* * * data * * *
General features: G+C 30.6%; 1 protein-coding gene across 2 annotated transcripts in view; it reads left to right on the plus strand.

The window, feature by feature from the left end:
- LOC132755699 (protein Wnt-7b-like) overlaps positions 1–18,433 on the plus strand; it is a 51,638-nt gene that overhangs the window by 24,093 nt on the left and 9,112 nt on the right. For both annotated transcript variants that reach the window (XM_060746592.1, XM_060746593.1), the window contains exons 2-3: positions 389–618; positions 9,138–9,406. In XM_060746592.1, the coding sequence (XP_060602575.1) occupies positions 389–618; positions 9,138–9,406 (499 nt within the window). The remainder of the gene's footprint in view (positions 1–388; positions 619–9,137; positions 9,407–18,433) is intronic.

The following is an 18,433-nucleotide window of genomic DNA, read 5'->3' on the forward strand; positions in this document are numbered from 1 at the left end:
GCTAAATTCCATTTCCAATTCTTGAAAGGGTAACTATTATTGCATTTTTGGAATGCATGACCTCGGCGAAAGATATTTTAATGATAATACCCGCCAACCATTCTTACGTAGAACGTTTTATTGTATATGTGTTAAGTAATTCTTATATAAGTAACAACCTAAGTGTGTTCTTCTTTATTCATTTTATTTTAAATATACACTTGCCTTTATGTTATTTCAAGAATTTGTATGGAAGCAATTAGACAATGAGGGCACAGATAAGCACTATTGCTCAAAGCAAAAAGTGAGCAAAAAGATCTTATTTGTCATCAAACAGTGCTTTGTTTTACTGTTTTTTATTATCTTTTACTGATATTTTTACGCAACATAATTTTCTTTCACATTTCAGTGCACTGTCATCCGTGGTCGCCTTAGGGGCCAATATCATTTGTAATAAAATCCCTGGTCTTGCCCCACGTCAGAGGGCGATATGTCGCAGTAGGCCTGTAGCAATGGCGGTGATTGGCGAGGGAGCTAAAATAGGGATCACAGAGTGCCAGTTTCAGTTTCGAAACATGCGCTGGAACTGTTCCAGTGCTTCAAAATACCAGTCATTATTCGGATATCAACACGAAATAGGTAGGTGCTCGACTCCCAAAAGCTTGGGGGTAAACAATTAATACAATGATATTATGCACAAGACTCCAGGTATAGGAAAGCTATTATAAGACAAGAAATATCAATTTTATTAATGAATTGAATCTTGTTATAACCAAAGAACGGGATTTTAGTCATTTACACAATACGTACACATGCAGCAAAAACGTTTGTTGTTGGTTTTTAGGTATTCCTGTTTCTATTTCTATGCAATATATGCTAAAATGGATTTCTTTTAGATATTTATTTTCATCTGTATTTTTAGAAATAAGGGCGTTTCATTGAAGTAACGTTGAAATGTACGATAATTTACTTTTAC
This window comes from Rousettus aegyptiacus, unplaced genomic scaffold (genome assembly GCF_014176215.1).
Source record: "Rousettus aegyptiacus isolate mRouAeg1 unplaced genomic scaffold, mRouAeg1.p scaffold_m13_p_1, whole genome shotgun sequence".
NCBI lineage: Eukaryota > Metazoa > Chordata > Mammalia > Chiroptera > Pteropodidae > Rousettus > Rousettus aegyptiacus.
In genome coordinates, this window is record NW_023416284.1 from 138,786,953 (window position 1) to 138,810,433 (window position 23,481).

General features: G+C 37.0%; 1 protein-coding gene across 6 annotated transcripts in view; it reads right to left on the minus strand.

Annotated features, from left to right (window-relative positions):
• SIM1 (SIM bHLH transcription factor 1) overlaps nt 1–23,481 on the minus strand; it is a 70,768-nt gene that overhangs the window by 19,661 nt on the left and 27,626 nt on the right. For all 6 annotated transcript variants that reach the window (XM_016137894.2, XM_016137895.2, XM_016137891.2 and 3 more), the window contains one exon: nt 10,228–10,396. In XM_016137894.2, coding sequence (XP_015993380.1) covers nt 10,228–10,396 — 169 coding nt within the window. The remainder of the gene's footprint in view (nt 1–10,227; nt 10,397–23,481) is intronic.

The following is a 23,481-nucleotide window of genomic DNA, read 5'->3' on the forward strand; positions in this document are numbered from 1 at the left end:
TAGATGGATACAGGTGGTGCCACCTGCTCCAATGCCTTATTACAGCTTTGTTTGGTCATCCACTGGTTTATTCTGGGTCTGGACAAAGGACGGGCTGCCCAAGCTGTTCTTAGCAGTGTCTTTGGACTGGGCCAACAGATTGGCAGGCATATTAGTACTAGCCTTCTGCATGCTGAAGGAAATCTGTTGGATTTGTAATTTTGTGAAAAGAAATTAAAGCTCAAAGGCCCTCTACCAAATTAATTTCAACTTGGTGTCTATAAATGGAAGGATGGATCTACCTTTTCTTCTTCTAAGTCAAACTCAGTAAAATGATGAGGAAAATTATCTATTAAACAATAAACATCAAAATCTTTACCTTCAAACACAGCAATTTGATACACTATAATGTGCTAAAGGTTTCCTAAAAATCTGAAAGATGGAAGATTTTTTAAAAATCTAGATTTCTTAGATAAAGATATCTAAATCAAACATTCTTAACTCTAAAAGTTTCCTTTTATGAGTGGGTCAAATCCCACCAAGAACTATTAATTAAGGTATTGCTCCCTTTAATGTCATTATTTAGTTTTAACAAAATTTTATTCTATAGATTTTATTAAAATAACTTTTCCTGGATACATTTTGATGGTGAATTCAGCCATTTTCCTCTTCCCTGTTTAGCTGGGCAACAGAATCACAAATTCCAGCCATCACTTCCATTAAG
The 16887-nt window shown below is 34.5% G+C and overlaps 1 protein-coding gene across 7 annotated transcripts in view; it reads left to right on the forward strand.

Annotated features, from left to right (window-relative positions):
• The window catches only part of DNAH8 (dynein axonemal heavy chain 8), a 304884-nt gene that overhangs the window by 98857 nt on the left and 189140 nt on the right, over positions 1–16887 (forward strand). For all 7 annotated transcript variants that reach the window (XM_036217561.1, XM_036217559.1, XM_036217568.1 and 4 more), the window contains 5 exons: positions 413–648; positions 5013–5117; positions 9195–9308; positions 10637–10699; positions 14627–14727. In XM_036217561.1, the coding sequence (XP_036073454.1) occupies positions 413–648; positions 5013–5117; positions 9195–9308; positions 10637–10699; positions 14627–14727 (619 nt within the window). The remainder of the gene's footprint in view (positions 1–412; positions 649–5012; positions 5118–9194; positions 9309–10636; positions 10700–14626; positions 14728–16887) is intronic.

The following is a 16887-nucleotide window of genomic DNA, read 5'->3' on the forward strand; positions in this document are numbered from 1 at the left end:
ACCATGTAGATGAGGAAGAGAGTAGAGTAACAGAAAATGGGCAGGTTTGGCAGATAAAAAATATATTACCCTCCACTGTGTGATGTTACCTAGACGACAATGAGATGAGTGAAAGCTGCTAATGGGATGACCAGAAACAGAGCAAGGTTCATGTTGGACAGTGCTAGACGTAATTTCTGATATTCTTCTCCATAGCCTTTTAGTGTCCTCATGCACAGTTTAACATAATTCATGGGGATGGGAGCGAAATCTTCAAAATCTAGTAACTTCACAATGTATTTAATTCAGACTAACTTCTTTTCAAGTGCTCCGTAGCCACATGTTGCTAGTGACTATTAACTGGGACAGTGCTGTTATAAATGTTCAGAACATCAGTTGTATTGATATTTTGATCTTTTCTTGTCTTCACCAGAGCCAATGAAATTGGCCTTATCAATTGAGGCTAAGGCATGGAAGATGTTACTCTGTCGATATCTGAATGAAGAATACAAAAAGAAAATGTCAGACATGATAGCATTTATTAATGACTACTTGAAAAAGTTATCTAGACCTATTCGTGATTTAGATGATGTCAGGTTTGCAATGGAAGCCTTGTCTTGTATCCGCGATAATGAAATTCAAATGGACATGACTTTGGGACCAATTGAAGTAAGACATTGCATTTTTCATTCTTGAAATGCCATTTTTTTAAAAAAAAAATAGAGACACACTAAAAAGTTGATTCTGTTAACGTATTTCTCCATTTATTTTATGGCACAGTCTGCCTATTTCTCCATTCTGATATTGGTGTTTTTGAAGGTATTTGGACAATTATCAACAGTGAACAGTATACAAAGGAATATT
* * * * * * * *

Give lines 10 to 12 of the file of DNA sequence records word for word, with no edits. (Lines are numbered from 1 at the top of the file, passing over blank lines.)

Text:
General features: G+C 37.0%; 1 protein-coding gene across 6 annotated transcripts in view; it reads right to left on the minus strand.

Annotated features, from left to right (window-relative positions):
• SIM1 (SIM bHLH transcription factor 1) overlaps nt 1–23,481 on the minus strand; it is a 70,768-nt gene that overhangs the window by 19,661 nt on the left and 27,626 nt on the right. For all 6 annotated transcript variants that reach the window (XM_016137894.2, XM_016137895.2, XM_016137891.2 and 3 more), the window contains one exon: nt 10,228–10,396. In XM_016137894.2, coding sequence (XP_015993380.1) covers nt 10,228–10,396 — 169 coding nt within the window. The remainder of the gene's footprint in view (nt 1–10,227; nt 10,397–23,481) is intronic.